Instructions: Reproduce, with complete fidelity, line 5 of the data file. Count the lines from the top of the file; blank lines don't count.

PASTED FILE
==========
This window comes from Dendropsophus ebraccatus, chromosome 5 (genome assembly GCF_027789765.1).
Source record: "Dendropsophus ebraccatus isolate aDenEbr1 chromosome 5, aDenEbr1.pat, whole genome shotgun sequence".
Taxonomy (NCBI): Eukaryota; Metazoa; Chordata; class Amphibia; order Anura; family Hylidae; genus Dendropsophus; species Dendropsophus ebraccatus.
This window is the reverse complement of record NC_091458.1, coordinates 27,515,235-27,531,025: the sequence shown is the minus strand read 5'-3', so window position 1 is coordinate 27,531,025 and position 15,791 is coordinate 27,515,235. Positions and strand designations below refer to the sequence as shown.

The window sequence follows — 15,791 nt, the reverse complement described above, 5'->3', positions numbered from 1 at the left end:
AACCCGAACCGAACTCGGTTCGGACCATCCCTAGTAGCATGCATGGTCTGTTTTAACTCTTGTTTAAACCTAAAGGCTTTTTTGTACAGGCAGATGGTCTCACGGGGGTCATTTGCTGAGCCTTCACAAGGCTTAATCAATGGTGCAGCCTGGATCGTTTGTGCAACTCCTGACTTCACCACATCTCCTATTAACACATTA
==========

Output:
The window sequence follows — 15,791 nt, the reverse complement described above, 5'->3', positions numbered from 1 at the left end: